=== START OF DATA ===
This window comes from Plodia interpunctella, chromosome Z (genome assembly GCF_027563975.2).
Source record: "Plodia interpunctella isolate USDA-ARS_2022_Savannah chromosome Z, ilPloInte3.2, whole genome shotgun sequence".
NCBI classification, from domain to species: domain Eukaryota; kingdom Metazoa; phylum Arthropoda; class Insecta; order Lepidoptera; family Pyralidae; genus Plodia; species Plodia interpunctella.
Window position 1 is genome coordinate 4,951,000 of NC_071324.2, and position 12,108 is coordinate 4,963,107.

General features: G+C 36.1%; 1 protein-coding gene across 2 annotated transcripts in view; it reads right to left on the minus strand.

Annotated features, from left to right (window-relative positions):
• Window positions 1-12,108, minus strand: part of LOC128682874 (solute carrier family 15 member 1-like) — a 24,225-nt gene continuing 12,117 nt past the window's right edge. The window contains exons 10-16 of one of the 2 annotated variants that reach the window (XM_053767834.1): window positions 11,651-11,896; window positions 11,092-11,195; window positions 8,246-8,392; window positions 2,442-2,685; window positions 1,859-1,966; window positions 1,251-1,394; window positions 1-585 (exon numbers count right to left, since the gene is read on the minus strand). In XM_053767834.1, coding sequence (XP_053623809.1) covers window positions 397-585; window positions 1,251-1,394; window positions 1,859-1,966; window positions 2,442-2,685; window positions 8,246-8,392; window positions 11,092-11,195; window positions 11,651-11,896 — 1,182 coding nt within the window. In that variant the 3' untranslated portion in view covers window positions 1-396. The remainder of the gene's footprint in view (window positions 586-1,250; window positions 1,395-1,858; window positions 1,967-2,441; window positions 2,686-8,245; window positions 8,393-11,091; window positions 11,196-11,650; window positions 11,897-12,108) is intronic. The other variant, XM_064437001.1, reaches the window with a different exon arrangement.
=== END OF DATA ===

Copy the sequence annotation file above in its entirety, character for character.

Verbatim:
This window comes from Plodia interpunctella, chromosome Z (genome assembly GCF_027563975.2).
Source record: "Plodia interpunctella isolate USDA-ARS_2022_Savannah chromosome Z, ilPloInte3.2, whole genome shotgun sequence".
NCBI classification, from domain to species: domain Eukaryota; kingdom Metazoa; phylum Arthropoda; class Insecta; order Lepidoptera; family Pyralidae; genus Plodia; species Plodia interpunctella.
Window position 1 is genome coordinate 4,951,000 of NC_071324.2, and position 12,108 is coordinate 4,963,107.

General features: G+C 36.1%; 1 protein-coding gene across 2 annotated transcripts in view; it reads right to left on the minus strand.

Annotated features, from left to right (window-relative positions):
• Window positions 1-12,108, minus strand: part of LOC128682874 (solute carrier family 15 member 1-like) — a 24,225-nt gene continuing 12,117 nt past the window's right edge. The window contains exons 10-16 of one of the 2 annotated variants that reach the window (XM_053767834.1): window positions 11,651-11,896; window positions 11,092-11,195; window positions 8,246-8,392; window positions 2,442-2,685; window positions 1,859-1,966; window positions 1,251-1,394; window positions 1-585 (exon numbers count right to left, since the gene is read on the minus strand). In XM_053767834.1, coding sequence (XP_053623809.1) covers window positions 397-585; window positions 1,251-1,394; window positions 1,859-1,966; window positions 2,442-2,685; window positions 8,246-8,392; window positions 11,092-11,195; window positions 11,651-11,896 — 1,182 coding nt within the window. In that variant the 3' untranslated portion in view covers window positions 1-396. The remainder of the gene's footprint in view (window positions 586-1,250; window positions 1,395-1,858; window positions 1,967-2,441; window positions 2,686-8,245; window positions 8,393-11,091; window positions 11,196-11,650; window positions 11,897-12,108) is intronic. The other variant, XM_064437001.1, reaches the window with a different exon arrangement.